Most of us would choose to experience pleasure – however we may define it – as often as possible. The public health and criminal justice systems are set up by the government partly to shape how, when and where we find pleasure, so that we balance our enjoyment with working and paying taxes. But some are protesting that the government’s new blanket ban on psychoactive substances goes a step too far – and imposes on our freedom to control what goes on in our heads.
The rhetoric of risk, harm and wrongdoing is used to persuade us to make “rational” choices about our consumption. One common rhetorical strategy is demonisation: this is when certain substances or activities are framed as risky, bad for us and bad in themselves.
A glance at recent media stories charting the downfall of sugar, chastising those perceived as overweight and condemning new psychoactive drugs shows how our troubled relationship with pleasure is often expressed in stories of self-indulgence, danger and death.
A broad bill
The proposed Psychoactive Substances Bill has been justified to the public on the basis of such harms. While many drugs are outlawed in the Misuse of Drugs Act 1971, the new bill proposes to outlaw other psychoactive substances, which are used to alter mood and behaviour. Some of these have been repurposed – such as ketamine (which is used in veterinary medicine) – while others have been specially designed to provide altered states of being and pleasure.
But as it stands, the bill is too broad and imprecise. It defines a psychoactive as “a substance that produces a psychoactive effect in a person if, by stimulating or depressing the person’s central nervous system, it affects the person’s mental functioning or emotional state”. Yet there are many different substances that alter the way our minds function and how we feel.
Any substances we eat, and many activities – such as exercise – alter our moods, our perceptions of the world and how we experience life. Some, like opiates, may make us feel better in a dual sense: as well as enhancing our subjective experiences, they may also form the basis of medical treatment. As a result, the bill proposes to ban many everyday products. An obvious example is nitrous oxide: commonly known as “laughing gas”, this substance is also used to aerate whipped cream, by dentists as an anaesthetic and to make fast cars go faster.
Where’s the evidence?
The justifications for this bill rest on questionable assumptions about the risks posed by psychoactive substances, the amount that they are used and the likely impacts of the bill, should it become law. What’s more, the status of currently lawful psychoactive substances, including food, alcohol, tobacco and caffeine, remains unquestioned, despite evidence that alcohol and tobacco are potentially more harmful than many outlawed drugs.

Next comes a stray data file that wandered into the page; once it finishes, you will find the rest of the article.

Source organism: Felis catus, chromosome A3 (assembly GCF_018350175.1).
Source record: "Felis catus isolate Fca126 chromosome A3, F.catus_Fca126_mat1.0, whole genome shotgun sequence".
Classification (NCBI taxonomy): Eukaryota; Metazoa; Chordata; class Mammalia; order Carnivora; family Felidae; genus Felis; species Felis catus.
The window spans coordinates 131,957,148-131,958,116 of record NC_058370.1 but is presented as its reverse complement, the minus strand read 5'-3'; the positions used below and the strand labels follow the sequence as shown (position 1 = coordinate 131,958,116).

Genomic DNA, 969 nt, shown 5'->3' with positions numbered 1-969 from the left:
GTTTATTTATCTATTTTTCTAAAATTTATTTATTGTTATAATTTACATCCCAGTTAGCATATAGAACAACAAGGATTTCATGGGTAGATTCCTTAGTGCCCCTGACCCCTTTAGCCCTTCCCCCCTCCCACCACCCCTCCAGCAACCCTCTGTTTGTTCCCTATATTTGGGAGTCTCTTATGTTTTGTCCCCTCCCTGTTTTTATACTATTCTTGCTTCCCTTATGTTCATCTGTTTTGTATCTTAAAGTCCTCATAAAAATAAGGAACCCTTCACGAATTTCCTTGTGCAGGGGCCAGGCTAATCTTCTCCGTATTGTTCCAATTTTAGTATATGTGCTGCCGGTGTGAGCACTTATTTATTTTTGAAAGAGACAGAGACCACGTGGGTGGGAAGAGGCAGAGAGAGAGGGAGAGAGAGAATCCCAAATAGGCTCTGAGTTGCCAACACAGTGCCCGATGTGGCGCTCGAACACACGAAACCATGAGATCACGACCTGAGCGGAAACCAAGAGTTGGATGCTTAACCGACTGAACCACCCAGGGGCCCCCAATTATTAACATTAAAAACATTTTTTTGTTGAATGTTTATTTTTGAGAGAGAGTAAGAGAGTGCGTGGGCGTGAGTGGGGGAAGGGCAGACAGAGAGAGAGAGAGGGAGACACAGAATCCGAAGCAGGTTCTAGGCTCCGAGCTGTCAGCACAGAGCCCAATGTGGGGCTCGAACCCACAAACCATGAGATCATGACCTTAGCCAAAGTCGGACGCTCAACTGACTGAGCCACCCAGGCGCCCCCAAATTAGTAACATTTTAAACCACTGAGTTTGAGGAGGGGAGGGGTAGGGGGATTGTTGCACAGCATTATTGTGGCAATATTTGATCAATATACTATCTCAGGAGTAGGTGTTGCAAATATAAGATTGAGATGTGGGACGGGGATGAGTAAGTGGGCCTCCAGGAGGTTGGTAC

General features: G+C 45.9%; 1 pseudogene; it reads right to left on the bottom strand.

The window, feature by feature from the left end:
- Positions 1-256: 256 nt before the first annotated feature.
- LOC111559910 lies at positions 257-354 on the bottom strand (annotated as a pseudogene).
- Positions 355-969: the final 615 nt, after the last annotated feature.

The bill is based on a restricted vision of how humans use psychoactive substances. Throughout history and across many cultures, humans have used various psychoactive substances to achieve altered states of consciousness (ASC) or non-ordinary states of consciousness (NOSC), as well as taking advantage of their properties as medicines and poisons.
Bodily practices such as yoga and meditation have also been deployed to attain ASCs and NOSCs. Years of official suppression of research into this area means that we have very little idea of the potential range of ASCs and NOSCs, how to induce them reliably, or what their health benefits and risks may be.
A right to cognitive liberty
This information, along with safe, standardised supplies, could enable us to exercise our cognitive liberty safely and responsibly. In the US, supporters of cognitive liberty argue thatthe Constitution’s First Amendment on Freedom of Thought is meaningless without an inherent right to control what chemicals are present in your brain. This would entail not only the right to make our own decisions about consuming psychoactive substances, but also the ability to refuse pharmaceutical interventions, such as vaccines that block the pleasure-inducing effects of illegal drugs.
It is difficult for the government to justify denying us such rights, on the basis that the risk of harm to others outweighs our freedom to seek personal happiness, although so far English courts have refused to accept such arguments. Indeed, if we’re going to talk about harm, it can be said that we suffer significant harm if we are denied the right to choose how we pursue happiness, self-transformation and cognitive liberty.
Research into the neuroscience of psychoactive substances could illuminate the potential of psychedelics in health care and help us to clearly classify psychoactive substances, based on their individual characteristics. It could enable us to make informed choices about how to exercise our cognitive liberty, and create lawful, safe psychoactive substances, which provide pleasure without provoking addiction.
The benefit to our physical, mental and spiritual health could be substantial, and redirecting our efforts to this end would undoubtedly promote human flourishing.
About the Author: Robin Mackenzie is Professor of Law at University of Kent. This article was published first on The Conversation.